One of the things I’ve been trying to baby is our Montana Morado corn. I really, really want these to work out!
As these were started indoors, they are much further along than any other corn we have, and have been developing ears of corn for a while now. I’ve been a bit concerned about pollination, and have even been hand pollinating any cobs that look like they might get missed.
Many of the silks have have dried up. This is supposed to be a sign that the cobs are ready to pick, but they shouldn’t be ready to pick until the end of August or so. The packet didn’t have a “days to maturity” on it, as the variety is just too knew, but in looking up maize morado, it says 120 days to maturity, so I figure this should be close.
As my daughter and I were looking the corn over and talking about our concerns over how many silks are dry, even on tiny little cobs, I went ahead and picked a cob from the plant that first developed one. This would be the largest, most mature, of all the cobs. The silks at the top were so dry, they came off as I started to peel off the husks.
So this tells me one thing, at least. Pollination is good. There are lots of developing kernels, and almost no gaps. It is also clearly immature, and just starting to turn to its mature colour.
I have to admit, that looks very… unfortunate… 😀
We did taste it, and while not particularly sweet (I was not expecting it to be), but it did taste… well… like corn.
So why are the silks starting to dry so early? Yes, it’s been dry, but we’ve been diligent about watering these.
Have we not been watering it enough? Has it been too hot, even for this variety that was developed in a warmer zone than us? Will the cobs continue to mature, even if the silk dries up as would normally happen when the cobs are ready to pick?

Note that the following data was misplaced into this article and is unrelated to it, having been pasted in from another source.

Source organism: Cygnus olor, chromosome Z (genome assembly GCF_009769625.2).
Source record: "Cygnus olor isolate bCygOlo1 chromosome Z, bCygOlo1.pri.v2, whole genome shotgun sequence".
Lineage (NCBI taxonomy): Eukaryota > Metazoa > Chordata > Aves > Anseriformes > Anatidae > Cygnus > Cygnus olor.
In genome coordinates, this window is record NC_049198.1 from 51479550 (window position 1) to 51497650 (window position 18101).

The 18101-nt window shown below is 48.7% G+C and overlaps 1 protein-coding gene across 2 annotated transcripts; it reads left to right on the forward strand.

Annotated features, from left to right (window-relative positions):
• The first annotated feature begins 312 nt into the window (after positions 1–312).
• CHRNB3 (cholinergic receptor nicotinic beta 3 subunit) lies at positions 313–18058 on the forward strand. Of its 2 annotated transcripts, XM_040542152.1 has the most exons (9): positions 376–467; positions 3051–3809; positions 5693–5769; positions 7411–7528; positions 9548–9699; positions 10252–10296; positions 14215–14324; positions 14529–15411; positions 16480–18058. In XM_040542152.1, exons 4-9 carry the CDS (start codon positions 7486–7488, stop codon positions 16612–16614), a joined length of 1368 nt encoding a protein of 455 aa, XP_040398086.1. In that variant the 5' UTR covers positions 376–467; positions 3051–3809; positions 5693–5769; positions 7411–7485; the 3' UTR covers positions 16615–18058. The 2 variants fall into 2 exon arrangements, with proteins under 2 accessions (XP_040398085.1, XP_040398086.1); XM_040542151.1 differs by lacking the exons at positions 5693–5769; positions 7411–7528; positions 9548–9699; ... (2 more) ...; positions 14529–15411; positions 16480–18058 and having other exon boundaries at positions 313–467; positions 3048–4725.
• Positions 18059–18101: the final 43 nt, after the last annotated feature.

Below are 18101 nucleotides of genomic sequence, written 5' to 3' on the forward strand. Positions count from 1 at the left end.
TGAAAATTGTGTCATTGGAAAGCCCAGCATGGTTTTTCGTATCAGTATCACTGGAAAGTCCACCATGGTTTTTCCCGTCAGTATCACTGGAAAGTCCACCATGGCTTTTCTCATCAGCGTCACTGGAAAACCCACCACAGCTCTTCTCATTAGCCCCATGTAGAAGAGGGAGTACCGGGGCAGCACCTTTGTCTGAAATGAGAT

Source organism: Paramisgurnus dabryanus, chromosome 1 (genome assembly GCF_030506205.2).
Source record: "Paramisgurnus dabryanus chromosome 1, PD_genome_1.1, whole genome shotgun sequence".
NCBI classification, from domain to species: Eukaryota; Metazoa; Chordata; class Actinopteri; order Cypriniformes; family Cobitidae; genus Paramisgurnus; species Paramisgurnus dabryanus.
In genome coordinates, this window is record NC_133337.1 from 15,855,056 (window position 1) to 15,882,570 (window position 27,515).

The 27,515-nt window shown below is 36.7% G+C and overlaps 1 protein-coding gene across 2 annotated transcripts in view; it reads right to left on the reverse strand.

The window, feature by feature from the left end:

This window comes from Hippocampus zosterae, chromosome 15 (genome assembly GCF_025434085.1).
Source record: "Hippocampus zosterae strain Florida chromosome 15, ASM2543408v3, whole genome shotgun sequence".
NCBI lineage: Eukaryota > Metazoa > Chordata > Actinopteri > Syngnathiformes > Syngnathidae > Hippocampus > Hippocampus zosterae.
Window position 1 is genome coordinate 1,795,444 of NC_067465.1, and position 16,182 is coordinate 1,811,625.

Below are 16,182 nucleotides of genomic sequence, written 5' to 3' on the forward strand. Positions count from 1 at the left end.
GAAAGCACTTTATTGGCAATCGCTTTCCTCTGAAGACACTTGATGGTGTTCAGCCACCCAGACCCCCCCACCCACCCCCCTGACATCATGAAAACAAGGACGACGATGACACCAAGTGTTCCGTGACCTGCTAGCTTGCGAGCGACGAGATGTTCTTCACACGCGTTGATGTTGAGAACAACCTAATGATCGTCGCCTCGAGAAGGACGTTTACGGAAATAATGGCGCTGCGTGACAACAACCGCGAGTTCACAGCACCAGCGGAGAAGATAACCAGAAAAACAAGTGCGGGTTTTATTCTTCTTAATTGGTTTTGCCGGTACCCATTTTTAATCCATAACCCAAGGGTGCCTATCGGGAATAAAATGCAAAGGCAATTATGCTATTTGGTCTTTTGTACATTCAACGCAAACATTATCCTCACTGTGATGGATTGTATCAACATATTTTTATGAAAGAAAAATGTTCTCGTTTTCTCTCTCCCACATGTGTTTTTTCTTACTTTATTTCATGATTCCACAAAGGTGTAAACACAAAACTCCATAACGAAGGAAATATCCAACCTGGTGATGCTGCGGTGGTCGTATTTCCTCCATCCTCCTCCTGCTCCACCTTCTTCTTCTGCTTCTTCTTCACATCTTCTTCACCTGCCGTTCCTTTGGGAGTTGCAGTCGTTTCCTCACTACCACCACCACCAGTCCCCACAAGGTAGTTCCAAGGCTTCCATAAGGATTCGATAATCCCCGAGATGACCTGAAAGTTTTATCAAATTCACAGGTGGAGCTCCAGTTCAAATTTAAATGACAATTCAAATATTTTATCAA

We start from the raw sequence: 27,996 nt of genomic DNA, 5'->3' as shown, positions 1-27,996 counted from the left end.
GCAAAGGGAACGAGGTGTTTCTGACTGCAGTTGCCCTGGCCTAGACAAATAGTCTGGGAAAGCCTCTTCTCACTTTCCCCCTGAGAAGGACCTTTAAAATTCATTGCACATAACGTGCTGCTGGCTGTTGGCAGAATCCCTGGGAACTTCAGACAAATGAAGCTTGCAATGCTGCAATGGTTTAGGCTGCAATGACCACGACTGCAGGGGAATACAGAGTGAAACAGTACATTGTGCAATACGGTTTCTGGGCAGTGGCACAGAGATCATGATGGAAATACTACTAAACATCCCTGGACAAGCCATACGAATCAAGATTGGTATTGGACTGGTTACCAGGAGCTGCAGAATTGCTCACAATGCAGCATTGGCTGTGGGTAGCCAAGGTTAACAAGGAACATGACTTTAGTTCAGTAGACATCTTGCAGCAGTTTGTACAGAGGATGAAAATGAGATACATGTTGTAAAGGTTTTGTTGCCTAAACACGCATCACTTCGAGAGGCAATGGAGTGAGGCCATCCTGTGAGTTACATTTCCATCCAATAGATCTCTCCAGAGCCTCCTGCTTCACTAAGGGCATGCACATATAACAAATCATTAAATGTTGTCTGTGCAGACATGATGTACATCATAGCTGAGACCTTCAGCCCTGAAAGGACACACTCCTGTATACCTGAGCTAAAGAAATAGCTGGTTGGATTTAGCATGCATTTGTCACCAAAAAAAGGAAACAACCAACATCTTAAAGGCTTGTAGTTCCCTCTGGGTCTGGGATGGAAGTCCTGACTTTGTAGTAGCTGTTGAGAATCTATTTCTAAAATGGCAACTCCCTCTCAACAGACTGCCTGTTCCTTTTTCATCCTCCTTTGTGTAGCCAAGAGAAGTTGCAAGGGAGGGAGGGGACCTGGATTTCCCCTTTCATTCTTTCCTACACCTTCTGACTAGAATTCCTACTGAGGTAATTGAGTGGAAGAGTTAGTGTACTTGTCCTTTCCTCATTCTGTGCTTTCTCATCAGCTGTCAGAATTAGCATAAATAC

I don’t know, but I’ve posted the question on one of my local gardening groups. I’ve had some clarifying questions, but so far, no answer.
Well, we’ll just keep watering them and hope for the best!
Meanwhile, on checking the Crespo squash nearby…
More, “oh, crud.”
One of the vines have been eaten, and it does not look like deer damage. The barriers we put around it might convince a deer to not bother, but they can’t actually stop anything. I’m guessing this is from one of the woodchucks.
Today was hot enough that everything has dried up again, so I set up the sprinkler on the purple corn for a while. As I was moving the sprinkler to the corn at the opposite end of the garden area, I spotted a woodchuck in the middle of one of the sunflower blocks!! It wasn’t eating anything, and there was no damage when I checked, so it may have been just passing through.
I greatly encouraged that notion, and chased it through the hedge, into the ditch. It can go to the empty house across the road!
As for the corn, I guess the only thing we can do is keep watering it and hope the cobs will continue to mature.
When we first bought the corn seeds, the produce description was for maize morado. The site even had a video talking about how a cowboy from Peru brought some seeds to where he was living in the US, and was able to grow extra to provide seeds for the company. I thought I was getting a Peruvian corn. Then the story changed, and it turned out to be a purple corn developed in Montana, and now it seems the name has been changed to Mountain Morado.
While trying to look up what the days to maturity might be for this corn, I found a different seed company that is selling the actual maize morado from Peru, Kulli. I think I will try buying those for next year. The packets only have 25 seeds in them, so I’ll probably get two or three. I had hoped to have seeds to save from this year’s corn, which may still happen, but if I don’t, I will also try the Mountain Morado (again?). Between the two, I hope to have something that will grow in our zone.
Until then, we’ll see how things go with what we have now.
update: well, that was fast! Having tapped into the wealth of knowledge in the local gardening group, I have a likely answer. The drying of the silk may show that they have been successfully pollinated.
It’s either that, or the heat.